10 Tips for backpacking Thailand

Considering traveling to Thailand?

You should be.

It’s pretty amazing.

I just finished a one-month backpacking trip and wanted to share a few things to make your trip there a bit smoother.

I chose to start in the Northern city of Chiang Mai then went further north to Pai and then traveled South to the islands, Koh Lanta & Koh Lipe.

Pai: Yun Lai Lookout
Pai: Canyon Sunset
Railay Beach: Kayak life
Koh Lanta: Nui Bay ended up being one of my favorite beaches in Thailand.

While everyone will have their own unique adventure while traveling Thailand I think the following tips are practical no matter where your journey takes you and they should help save you some time, $$$ and potential frustration.

Frustrations on vacation?

No way.

You’re trying to live your best life.

Pai: White Buddha overlooking the town

Pack Light

Bring way less than you think you’ll need. I am a minimalist by nature and I still managed to overpack.

Everything you could possibly need will be there and at much cheaper prices.

I do recommend taking a decent supply of sunscreen as its 3-4 times the cost there and it adds up quickly, cause you’re gonna need that shit.

Next time I go I’ll be packing the following:

3 tank tops
3 pair of light shorts
1 collared shirt
1 towel
3 pair of no-see socks
1 pair of runners

That is really all you need plus you will accumulate items as you go such as elephant pants, sandals, and other wacky souvenirs!

I often saw travelers leaving stuff behind that they originally brought from home in order to make more room for all the new swag they picked up.

I also like the idea of having nothing of value in my bags in case they get lost or stolen.


Wait to get your Thai currency until you arrive.

You’ll get a much better exchange rate on your Thai Baht in Thailand. Plus many exchanges there offer commission-free exchange!

There are also ATM’s everywhere throughout the country.

Keep in mind those ATM’s are expensive and it’ll cost you 220 Baht – 8 CAD every time you pull money.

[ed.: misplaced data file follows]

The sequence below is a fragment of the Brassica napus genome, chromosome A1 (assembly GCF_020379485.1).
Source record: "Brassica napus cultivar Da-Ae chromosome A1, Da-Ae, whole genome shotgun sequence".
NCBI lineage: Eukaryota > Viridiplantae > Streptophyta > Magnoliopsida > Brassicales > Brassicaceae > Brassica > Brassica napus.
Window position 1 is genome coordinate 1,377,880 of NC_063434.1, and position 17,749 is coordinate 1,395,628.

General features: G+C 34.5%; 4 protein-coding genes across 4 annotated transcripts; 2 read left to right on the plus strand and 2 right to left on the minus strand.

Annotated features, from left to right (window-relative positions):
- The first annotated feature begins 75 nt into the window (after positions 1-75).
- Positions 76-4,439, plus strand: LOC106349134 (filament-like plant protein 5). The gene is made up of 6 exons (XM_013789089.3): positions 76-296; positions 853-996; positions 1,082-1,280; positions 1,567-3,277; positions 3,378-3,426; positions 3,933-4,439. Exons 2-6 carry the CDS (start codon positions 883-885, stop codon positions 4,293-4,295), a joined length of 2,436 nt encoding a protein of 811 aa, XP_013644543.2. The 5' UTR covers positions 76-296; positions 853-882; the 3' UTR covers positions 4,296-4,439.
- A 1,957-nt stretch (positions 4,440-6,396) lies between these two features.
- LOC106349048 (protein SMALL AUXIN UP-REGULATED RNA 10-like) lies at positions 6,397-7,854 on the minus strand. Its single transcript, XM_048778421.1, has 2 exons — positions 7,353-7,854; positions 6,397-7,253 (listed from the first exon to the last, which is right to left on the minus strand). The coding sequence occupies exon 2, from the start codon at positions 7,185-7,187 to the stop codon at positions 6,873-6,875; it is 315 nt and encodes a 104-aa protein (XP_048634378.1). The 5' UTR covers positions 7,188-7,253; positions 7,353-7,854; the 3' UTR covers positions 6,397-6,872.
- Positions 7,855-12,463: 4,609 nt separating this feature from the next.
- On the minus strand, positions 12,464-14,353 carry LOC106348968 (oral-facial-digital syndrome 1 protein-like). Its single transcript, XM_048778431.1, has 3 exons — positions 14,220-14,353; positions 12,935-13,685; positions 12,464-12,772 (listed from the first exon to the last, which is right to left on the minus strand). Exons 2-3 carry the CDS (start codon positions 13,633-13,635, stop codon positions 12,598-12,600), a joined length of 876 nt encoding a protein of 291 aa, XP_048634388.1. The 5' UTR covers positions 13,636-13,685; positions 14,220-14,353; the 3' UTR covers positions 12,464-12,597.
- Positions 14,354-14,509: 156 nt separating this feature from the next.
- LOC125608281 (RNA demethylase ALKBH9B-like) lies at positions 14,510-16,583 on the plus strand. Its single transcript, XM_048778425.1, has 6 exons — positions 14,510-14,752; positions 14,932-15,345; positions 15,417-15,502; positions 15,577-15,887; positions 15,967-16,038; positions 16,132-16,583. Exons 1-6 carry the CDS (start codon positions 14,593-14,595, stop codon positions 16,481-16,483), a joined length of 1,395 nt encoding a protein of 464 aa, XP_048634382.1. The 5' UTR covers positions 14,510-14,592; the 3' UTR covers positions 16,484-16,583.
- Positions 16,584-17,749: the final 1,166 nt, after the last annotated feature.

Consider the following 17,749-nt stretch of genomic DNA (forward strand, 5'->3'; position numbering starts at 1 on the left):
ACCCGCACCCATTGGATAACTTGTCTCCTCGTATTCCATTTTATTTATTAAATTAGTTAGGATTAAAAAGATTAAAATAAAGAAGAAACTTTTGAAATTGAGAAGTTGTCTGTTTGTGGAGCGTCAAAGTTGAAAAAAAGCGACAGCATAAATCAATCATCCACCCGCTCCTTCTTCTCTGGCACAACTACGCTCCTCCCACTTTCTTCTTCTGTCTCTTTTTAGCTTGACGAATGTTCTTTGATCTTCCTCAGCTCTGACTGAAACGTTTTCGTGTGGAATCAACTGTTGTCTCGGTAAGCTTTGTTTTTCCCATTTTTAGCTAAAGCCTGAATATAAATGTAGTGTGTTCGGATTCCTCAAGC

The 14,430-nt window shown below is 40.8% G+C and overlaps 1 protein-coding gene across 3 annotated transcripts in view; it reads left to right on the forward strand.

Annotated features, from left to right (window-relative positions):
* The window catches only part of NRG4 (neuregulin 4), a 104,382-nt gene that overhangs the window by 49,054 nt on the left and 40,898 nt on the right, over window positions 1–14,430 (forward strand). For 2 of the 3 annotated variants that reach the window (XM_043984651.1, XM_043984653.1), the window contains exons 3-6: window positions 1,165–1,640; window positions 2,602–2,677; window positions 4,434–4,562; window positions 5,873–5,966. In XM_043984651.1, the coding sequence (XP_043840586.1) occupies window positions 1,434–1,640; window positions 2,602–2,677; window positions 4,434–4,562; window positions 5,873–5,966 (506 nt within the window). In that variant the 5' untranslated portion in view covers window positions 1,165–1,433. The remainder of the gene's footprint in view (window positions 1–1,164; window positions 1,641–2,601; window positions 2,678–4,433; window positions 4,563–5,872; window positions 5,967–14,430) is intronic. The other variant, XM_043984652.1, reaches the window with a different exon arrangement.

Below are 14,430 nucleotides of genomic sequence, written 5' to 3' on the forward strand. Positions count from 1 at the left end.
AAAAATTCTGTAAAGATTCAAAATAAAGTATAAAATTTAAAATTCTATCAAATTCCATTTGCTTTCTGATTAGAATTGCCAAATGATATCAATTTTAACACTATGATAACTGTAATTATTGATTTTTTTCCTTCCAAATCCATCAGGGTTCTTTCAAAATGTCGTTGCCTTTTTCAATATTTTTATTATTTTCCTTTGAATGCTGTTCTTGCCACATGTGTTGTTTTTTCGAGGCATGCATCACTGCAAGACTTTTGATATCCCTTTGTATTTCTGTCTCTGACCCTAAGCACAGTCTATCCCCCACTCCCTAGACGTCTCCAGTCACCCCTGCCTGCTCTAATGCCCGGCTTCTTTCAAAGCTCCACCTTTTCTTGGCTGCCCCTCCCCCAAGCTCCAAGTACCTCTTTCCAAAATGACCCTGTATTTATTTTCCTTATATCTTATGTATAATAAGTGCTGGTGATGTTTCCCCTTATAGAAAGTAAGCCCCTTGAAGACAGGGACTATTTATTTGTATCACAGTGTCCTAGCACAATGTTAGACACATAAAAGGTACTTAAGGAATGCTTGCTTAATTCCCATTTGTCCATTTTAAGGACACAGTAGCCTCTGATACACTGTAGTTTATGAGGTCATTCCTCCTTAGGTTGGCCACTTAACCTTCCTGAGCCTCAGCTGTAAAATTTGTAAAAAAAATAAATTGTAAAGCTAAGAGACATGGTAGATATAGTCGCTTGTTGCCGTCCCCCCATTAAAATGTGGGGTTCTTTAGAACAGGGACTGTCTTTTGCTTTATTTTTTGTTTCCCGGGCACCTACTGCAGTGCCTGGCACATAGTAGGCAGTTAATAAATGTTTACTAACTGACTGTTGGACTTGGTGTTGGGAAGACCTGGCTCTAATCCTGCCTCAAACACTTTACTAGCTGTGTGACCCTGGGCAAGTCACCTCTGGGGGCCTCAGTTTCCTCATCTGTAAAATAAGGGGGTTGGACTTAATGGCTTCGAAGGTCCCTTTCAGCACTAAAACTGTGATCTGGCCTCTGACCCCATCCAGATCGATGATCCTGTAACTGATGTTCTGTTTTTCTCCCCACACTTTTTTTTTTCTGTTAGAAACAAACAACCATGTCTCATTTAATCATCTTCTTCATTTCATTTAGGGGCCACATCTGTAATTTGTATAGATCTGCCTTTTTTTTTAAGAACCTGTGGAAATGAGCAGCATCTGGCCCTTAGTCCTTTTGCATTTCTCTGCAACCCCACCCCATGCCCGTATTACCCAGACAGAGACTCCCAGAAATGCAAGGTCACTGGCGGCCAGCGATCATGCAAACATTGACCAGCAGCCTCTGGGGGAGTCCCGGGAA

I pulled 10,000 Baht for each week I was there which is about 300 CAN.

I felt comfortable carrying that and it was a good amount of pocket money.


Get a Thai Sim Card with unlimited data for a ridiculously cheap price!

That’s right! You can get a Thai sim card with your own number and unlimited data for about 50$

AIS offers the best service countrywide.

Thailand has mind-blowing internet speeds and in fact, put our speeds and prices to shame.

While most places have wifi it’s still nice to know you have maps and a lifeline when you need it most.


Install GRAB, Google Translate and Maps.me

Grab is basically the Thai version of UBER.

It is super affordable and it is what everyone uses. It also helps you avoid potential pricing scams from Tuk Tuk’s and unmetered taxis which will never work out in your favor.

Google translate will definitely help you clear up any language based confusion and you may even pick up some Thai at the same time!

Maps.me is an offline map that’ll be really handy if for some reason you don’t follow my advice of getting a sim card! IMO it’s far better software than Google Maps.


Vegan Food

Vegan food is easy to find. Very easy!

There are many dedicated vegetarian/vegan restaurants but the average street vendor can also prepare local dishes vegan.

Keep in mind that western-style restaurants are far more expensive than street vendors and can be pretty much the same prices you would pay at home. Especially for trendy vegan food!!

How bad do you need avocado toast?

I generally opted for street vendors at every opportunity as it’s a more authentic, affordable experience and it helped my money go a lot further.